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The most recommended archeological sites in Israel

As a country that has such a long and fascinating history, Israel offers countless archeological sites which tell the story of life in the Holy Land thousands of years ago. We have chosen for you the seven most popular and recommended of them
by: Israel Traveler   |   09.01.2012
Masada is located on the eastern edge of the Judean Desert overlooking the Dead Sea. It is an ancient fortress built on an isolated rock plateau, the royal citadel of King Herod the Great and the last post of the zealots at the time of the Great Revolt against the Romans between 66-73 CE. The most famous story about Masada is of course the story of the Great Revolt, the First Jewish–Roman War, when after the Jewish warriors lost all hope of victory against the Romans, just before Masada would fall into Roman hands, the leader of the rebels, Eleazar ben Ya'ir, managed to convince those under Roman siege to commit mass suicide rather than fall into Roman captivity. The site was declared a World Heritage Site in 2001 and it is filled with archeological remains from the time of King Herod the Great, such as palaces, bath houses, storage rooms, cisterns and a uniquely preserved Roman siege fortification system, the best and most complete example to have survived to date. Beside all these, this site offers breathtaking and impressive views and, as said before, a complex and fascinating historic tale. Arrival to the site is done by cable car or by climbing the snake path. On site one can tour among the archeological remains, watch the films and the audio-visual presentation and of course enjoy a magnificent and magical desert sunset or a picturesque and romantic sunrise.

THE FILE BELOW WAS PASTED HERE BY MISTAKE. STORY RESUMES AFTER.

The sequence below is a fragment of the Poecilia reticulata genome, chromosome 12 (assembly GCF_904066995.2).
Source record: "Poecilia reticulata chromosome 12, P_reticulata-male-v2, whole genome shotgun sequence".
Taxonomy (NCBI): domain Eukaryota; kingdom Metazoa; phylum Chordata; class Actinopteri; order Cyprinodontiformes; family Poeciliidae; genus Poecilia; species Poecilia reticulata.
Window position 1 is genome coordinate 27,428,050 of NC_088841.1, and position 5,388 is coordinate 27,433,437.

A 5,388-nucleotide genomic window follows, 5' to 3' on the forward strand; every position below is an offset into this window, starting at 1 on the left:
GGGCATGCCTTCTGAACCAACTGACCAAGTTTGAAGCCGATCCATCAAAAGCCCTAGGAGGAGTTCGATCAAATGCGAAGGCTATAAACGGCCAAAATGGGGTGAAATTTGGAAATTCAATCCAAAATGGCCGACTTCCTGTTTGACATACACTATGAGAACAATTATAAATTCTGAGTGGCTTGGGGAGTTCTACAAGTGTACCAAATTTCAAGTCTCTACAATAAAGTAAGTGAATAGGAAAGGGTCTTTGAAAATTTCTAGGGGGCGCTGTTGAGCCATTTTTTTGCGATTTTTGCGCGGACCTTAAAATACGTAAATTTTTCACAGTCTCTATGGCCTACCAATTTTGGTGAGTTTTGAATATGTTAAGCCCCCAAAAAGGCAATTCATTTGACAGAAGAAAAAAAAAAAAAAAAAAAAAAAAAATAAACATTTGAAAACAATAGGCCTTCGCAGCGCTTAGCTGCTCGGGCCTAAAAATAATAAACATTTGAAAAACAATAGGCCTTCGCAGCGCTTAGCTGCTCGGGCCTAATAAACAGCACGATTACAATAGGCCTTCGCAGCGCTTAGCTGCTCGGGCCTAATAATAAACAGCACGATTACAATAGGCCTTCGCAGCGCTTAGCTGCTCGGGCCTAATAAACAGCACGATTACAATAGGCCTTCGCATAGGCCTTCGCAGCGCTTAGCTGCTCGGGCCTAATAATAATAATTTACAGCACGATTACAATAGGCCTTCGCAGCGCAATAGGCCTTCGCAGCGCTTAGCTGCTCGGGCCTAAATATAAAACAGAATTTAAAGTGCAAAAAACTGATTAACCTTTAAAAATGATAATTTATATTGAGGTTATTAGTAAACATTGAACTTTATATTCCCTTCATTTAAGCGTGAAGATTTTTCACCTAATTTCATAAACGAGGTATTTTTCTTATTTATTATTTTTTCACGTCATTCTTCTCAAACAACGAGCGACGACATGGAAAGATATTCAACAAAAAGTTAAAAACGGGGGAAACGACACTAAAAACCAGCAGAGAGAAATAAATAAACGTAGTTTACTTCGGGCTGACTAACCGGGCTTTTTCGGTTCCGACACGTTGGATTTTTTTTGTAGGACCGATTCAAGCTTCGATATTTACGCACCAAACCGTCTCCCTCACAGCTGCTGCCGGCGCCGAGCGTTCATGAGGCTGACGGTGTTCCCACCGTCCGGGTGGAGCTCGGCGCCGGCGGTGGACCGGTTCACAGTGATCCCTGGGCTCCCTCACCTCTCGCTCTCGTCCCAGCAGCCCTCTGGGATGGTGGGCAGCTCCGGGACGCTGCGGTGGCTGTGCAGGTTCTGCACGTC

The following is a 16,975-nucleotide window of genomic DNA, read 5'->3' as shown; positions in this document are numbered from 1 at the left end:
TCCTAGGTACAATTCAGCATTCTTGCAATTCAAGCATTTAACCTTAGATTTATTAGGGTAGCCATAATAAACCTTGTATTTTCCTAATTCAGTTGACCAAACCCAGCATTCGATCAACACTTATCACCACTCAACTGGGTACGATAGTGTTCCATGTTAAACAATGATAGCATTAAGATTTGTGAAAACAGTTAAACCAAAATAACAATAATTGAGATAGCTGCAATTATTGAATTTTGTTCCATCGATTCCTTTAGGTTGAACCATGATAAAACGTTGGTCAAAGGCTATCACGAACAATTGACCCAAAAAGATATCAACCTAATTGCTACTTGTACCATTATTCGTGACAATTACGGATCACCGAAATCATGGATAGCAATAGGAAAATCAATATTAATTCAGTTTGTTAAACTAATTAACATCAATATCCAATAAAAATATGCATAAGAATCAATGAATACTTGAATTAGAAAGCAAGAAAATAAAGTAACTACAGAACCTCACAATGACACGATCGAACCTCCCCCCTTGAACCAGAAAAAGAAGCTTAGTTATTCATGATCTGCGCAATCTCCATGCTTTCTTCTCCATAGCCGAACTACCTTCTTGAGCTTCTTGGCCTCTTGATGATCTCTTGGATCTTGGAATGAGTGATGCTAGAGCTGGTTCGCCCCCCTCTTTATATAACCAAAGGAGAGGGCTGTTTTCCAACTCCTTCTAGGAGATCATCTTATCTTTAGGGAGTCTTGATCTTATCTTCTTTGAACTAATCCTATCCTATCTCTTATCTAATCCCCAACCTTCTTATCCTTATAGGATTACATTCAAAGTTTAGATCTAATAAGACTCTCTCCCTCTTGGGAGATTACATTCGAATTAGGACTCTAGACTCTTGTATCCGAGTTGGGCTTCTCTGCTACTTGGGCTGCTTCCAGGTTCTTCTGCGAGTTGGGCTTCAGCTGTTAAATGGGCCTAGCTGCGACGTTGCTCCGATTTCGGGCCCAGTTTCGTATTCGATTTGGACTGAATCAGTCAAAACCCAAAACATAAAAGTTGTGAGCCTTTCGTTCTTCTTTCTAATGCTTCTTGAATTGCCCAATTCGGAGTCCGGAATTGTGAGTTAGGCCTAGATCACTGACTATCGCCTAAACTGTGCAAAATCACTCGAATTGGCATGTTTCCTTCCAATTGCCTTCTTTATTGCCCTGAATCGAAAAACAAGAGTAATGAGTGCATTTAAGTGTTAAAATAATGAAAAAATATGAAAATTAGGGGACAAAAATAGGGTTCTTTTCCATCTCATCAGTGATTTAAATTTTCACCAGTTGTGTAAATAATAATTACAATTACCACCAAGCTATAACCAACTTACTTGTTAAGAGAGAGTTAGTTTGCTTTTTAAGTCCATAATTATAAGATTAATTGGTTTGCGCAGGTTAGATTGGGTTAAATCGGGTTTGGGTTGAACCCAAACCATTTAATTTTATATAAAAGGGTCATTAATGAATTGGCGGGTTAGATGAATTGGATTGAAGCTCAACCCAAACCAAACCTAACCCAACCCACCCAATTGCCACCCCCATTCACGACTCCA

Herod, the controversial king, responsible for historical classics such as Caesarea, Masada and other monuments which have survived many generations, has chosen to be buried here of all places, at the edge of the Judean Desert, on a mountain which is a palace and a palace which is a mountain. When you get here you will understand. This is a wondrous combination of the natural and the manmade, which over time have become one. This great mountain-palace (built 23-15 BCE) has included in its day gardens, Roman style luxurious baths and vast living spaces. Today only remnants remain of all of these, together with a breathtaking panoramic view seen from the top of the mountain, which includes the Dead Sea (on a clear day). One of the most enjoyable surprises here is the branching underground tunnel system which was dug in the mountain, some of it at the time of King Herod and some later, at the time of the Bar Kokhba revolt (132–136 CE). In 2007, the lost grave of King Herod the Great was found here, and next to it the remains of a theater and a room with over 2,000 years old magnificent paintings which were painted on dry plaster.